Nine states and the District of Columbia allow same-sex marriage, and about 18,000 same-sex couples married in California before voters there overturned a State Supreme Court decision that had established a right to such marriages.
If the United States Supreme Court strikes down the challenged part of the 1996 law, married same-sex couples in those places would start to receive federal benefits. But such a decision would not require any state that does not allow same-sex marriage to permit it.
Obviously, this matters a great deal to the families affected by DOMA, but this case, United States v. Windsor lacks the capacity to fundamentally alter the legal landscape on marriage the way the Prop 8 case does.
That's not to say it's unimportant. Indeed, this case involves Edith Windsor, who married her wife Thea Clara Spyer in Canada in 2007, but was widowed two years later when Spyer died in 2009. Windsor, naturally, inherited her spouse's property.
But because of DOMA, the Internal Revenue Service hit Windsor with an enormous tax bill. Opposite-sex married couples wouldn't have to worry about this penalty after one spouse dies, but under the Defense of Marriage Act, the IRS has no choice.
Two federal appeals courts have said DOMA is unconstitutional.
The justices have a few options on how to deal with the case, and Sahil Kapur sketched out the possible outcomes.
First, the Court could uphold DOMA by determining that the federal government has a legitimate interest in treating straight and gay couples differently. This would continue the status quo unless and until Congress repeals the law.
Second, the Court could strike down DOMA upon deciding that married same-sex couples are entitled to the same treatment as married opposite-sex couples. That would provide tax and retirement benefits to gay and lesbian couples and let Americans sponsor a gay partner from another country for legal permanent residency.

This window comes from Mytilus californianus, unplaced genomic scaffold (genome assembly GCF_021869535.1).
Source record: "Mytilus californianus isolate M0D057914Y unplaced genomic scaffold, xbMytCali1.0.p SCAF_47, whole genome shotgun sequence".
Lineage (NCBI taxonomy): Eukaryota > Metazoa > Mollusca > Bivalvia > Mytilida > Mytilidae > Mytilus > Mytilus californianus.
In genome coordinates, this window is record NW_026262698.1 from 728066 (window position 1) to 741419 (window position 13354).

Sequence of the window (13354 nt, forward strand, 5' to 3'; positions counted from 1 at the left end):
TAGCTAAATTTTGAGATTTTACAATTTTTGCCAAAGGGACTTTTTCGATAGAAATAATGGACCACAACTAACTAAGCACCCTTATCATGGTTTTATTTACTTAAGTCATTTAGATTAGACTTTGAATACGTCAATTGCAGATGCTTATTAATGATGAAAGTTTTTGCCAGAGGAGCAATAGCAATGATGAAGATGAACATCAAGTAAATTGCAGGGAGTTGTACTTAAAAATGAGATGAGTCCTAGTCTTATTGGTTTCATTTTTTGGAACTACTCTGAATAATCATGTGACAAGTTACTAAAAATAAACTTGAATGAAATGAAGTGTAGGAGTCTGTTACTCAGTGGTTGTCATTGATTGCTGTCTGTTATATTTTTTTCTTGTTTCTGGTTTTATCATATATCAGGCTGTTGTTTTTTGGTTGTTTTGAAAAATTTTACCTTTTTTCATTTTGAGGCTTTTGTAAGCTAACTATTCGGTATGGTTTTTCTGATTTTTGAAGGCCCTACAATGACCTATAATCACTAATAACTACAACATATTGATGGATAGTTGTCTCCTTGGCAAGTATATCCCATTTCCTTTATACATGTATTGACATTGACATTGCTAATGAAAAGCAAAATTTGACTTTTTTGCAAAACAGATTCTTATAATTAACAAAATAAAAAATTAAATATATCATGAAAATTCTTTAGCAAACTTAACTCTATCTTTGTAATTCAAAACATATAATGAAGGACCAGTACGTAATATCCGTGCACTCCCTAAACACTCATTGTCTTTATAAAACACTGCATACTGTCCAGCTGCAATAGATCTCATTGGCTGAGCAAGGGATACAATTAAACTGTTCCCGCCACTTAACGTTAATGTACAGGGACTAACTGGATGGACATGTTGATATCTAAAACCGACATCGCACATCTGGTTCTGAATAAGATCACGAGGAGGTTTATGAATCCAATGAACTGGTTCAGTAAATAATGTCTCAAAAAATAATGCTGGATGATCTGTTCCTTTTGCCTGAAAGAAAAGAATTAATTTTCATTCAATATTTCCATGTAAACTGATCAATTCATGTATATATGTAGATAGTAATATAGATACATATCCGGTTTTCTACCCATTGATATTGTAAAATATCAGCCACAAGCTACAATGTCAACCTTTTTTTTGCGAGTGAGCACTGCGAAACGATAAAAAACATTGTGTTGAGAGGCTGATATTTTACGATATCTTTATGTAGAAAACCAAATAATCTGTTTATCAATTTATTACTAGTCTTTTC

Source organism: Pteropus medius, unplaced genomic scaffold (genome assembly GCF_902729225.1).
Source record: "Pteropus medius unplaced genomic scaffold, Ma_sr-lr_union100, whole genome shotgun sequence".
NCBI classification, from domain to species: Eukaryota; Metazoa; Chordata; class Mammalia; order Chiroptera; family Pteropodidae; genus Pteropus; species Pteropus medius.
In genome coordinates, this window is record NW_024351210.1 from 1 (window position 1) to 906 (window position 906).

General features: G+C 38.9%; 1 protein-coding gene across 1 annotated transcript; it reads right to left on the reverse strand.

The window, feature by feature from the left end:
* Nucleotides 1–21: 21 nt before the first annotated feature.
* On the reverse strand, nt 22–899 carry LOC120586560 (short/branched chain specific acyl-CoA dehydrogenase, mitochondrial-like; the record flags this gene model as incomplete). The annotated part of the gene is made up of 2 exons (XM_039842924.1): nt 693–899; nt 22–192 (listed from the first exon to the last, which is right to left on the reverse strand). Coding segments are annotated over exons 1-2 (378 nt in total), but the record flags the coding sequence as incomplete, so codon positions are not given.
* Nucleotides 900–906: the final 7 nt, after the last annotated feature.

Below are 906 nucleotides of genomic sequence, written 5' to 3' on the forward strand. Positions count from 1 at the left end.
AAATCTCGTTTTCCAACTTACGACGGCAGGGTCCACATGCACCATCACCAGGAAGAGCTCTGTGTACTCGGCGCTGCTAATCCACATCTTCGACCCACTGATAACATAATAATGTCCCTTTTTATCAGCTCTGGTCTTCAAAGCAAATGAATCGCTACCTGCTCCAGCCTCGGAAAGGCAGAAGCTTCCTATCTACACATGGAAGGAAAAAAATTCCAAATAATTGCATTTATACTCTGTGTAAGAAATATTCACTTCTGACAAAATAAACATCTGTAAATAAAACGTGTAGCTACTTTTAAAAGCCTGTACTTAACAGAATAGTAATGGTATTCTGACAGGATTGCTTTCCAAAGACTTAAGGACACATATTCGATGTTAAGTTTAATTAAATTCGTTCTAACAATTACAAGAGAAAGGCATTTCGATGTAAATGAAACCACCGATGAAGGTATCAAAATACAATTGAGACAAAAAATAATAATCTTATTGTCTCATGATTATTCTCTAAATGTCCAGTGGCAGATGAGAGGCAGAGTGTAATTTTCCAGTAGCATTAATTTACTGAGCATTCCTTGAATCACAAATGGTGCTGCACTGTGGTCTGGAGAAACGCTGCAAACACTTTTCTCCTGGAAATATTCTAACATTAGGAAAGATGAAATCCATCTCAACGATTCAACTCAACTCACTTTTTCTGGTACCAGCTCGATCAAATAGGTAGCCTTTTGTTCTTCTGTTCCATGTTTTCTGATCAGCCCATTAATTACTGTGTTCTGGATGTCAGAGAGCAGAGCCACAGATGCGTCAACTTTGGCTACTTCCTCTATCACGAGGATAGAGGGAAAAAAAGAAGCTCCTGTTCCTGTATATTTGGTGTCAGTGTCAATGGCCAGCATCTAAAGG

Third, the Court could conclude that the case lacks standing and send it back to the lower courts for a do-over. The case is unique in that the White House has refused to defend a federal law, leaving the task to House Republicans. If a majority of justices decide that the House majority is not a proper party to defend this, the Court could punt the decision.
When arguments begin in a couple of hours, attention will once again focus on Justice Anthony Kennedy, who will likely be the swing vote.
A decision isn't expected until June.
When it comes to political figures who've evolved on gay rights since serving in public office, few have traveled quite as far as former President Bill Clinton. It was, after all, the former Democratic president who signed the Defense of Marriage Act in 1996, and even bragged about it during his re-election bid.
But today, Clinton comes full circle, writing a Washington Post op-ed, urging the U.S. Supreme Court to undo the mistake he made in his first term.
In 1996, I signed the Defense of Marriage Act. Although that was only 17 years ago, it was a very different time. In no state in the union was same-sex marriage recognized, much less available as a legal right, but some were moving in that direction. Washington, as a result, was swirling with all manner of possible responses, some quite draconian. As a bipartisan group of former senators stated in their March 1 amicus brief to the Supreme Court, many supporters of the bill known as DOMA believed that its passage "would defuse a movement to enact a constitutional amendment banning gay marriage, which would have ended the debate for a generation or more." It was under these circumstances that DOMA came to my desk, opposed by only 81 of the 535 members of Congress.